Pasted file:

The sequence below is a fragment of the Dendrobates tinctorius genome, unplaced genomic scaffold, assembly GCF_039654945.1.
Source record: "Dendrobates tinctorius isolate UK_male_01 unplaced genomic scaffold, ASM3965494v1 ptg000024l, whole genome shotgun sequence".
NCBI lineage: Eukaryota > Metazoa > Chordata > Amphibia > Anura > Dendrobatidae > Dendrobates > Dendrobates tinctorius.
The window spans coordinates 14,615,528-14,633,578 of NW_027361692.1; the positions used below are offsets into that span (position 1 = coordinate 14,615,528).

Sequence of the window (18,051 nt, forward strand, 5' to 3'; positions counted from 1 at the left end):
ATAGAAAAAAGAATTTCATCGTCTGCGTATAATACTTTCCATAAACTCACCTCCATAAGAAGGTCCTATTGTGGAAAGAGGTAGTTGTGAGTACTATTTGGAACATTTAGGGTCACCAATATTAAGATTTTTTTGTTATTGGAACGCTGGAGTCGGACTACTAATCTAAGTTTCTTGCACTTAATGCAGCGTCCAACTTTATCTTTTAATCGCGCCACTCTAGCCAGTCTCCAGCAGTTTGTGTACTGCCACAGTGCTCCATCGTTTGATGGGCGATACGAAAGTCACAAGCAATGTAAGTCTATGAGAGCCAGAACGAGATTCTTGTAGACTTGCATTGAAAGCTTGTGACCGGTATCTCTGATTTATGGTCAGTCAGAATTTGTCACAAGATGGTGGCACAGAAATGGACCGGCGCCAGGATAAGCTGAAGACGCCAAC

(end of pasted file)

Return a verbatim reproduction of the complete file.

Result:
The sequence below is a fragment of the Dendrobates tinctorius genome, unplaced genomic scaffold, assembly GCF_039654945.1.
Source record: "Dendrobates tinctorius isolate UK_male_01 unplaced genomic scaffold, ASM3965494v1 ptg000024l, whole genome shotgun sequence".
NCBI lineage: Eukaryota > Metazoa > Chordata > Amphibia > Anura > Dendrobatidae > Dendrobates > Dendrobates tinctorius.
The window spans coordinates 14,615,528-14,633,578 of NW_027361692.1; the positions used below are offsets into that span (position 1 = coordinate 14,615,528).

Sequence of the window (18,051 nt, forward strand, 5' to 3'; positions counted from 1 at the left end):
ATAGAAAAAAGAATTTCATCGTCTGCGTATAATACTTTCCATAAACTCACCTCCATAAGAAGGTCCTATTGTGGAAAGAGGTAGTTGTGAGTACTATTTGGAACATTTAGGGTCACCAATATTAAGATTTTTTTGTTATTGGAACGCTGGAGTCGGACTACTAATCTAAGTTTCTTGCACTTAATGCAGCGTCCAACTTTATCTTTTAATCGCGCCACTCTAGCCAGTCTCCAGCAGTTTGTGTACTGCCACAGTGCTCCATCGTTTGATGGGCGATACGAAAGTCACAAGCAATGTAAGTCTATGAGAGCCAGAACGAGATTCTTGTAGACTTGCATTGAAAGCTTGTGACCGGTATCTCTGATTTATGGTCAGTCAGAATTTGTCACAAGATGGTGGCACAGAAATGGACCGGCGCCAGGATAAGCTGAAGACGCCAAC